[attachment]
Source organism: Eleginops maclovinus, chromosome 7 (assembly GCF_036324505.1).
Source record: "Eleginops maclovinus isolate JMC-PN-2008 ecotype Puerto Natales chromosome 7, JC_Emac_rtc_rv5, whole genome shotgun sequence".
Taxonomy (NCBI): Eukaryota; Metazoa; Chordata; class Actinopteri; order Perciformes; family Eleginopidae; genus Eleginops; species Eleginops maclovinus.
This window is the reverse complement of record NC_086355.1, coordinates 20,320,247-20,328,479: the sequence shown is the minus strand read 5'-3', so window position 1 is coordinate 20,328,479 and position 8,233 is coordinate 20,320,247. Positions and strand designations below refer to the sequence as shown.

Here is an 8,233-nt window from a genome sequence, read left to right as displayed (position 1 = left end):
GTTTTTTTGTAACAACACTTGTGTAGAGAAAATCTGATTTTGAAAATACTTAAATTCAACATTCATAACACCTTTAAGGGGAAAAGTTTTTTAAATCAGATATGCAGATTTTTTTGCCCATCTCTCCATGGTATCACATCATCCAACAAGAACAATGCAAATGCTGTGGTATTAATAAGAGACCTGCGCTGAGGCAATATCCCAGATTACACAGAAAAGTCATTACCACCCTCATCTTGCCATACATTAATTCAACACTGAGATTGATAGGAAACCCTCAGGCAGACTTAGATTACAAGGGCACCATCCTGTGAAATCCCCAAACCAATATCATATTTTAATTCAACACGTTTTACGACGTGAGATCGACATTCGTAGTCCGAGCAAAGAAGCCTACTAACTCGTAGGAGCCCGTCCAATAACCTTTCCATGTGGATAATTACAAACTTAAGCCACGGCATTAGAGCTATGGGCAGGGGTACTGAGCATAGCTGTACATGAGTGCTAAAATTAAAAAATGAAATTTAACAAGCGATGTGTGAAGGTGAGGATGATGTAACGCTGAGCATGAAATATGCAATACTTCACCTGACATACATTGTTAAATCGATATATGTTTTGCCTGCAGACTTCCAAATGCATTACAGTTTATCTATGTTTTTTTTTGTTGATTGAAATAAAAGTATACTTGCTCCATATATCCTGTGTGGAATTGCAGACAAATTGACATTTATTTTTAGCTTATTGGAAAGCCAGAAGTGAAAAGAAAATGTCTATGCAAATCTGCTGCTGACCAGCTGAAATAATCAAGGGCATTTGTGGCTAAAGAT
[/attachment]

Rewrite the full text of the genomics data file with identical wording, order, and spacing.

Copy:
Source organism: Eleginops maclovinus, chromosome 7 (assembly GCF_036324505.1).
Source record: "Eleginops maclovinus isolate JMC-PN-2008 ecotype Puerto Natales chromosome 7, JC_Emac_rtc_rv5, whole genome shotgun sequence".
Taxonomy (NCBI): Eukaryota; Metazoa; Chordata; class Actinopteri; order Perciformes; family Eleginopidae; genus Eleginops; species Eleginops maclovinus.
This window is the reverse complement of record NC_086355.1, coordinates 20,320,247-20,328,479: the sequence shown is the minus strand read 5'-3', so window position 1 is coordinate 20,328,479 and position 8,233 is coordinate 20,320,247. Positions and strand designations below refer to the sequence as shown.

Here is an 8,233-nt window from a genome sequence, read left to right as displayed (position 1 = left end):
GTTTTTTTGTAACAACACTTGTGTAGAGAAAATCTGATTTTGAAAATACTTAAATTCAACATTCATAACACCTTTAAGGGGAAAAGTTTTTTAAATCAGATATGCAGATTTTTTTGCCCATCTCTCCATGGTATCACATCATCCAACAAGAACAATGCAAATGCTGTGGTATTAATAAGAGACCTGCGCTGAGGCAATATCCCAGATTACACAGAAAAGTCATTACCACCCTCATCTTGCCATACATTAATTCAACACTGAGATTGATAGGAAACCCTCAGGCAGACTTAGATTACAAGGGCACCATCCTGTGAAATCCCCAAACCAATATCATATTTTAATTCAACACGTTTTACGACGTGAGATCGACATTCGTAGTCCGAGCAAAGAAGCCTACTAACTCGTAGGAGCCCGTCCAATAACCTTTCCATGTGGATAATTACAAACTTAAGCCACGGCATTAGAGCTATGGGCAGGGGTACTGAGCATAGCTGTACATGAGTGCTAAAATTAAAAAATGAAATTTAACAAGCGATGTGTGAAGGTGAGGATGATGTAACGCTGAGCATGAAATATGCAATACTTCACCTGACATACATTGTTAAATCGATATATGTTTTGCCTGCAGACTTCCAAATGCATTACAGTTTATCTATGTTTTTTTTTGTTGATTGAAATAAAAGTATACTTGCTCCATATATCCTGTGTGGAATTGCAGACAAATTGACATTTATTTTTAGCTTATTGGAAAGCCAGAAGTGAAAAGAAAATGTCTATGCAAATCTGCTGCTGACCAGCTGAAATAATCAAGGGCATTTGTGGCTAAAGAT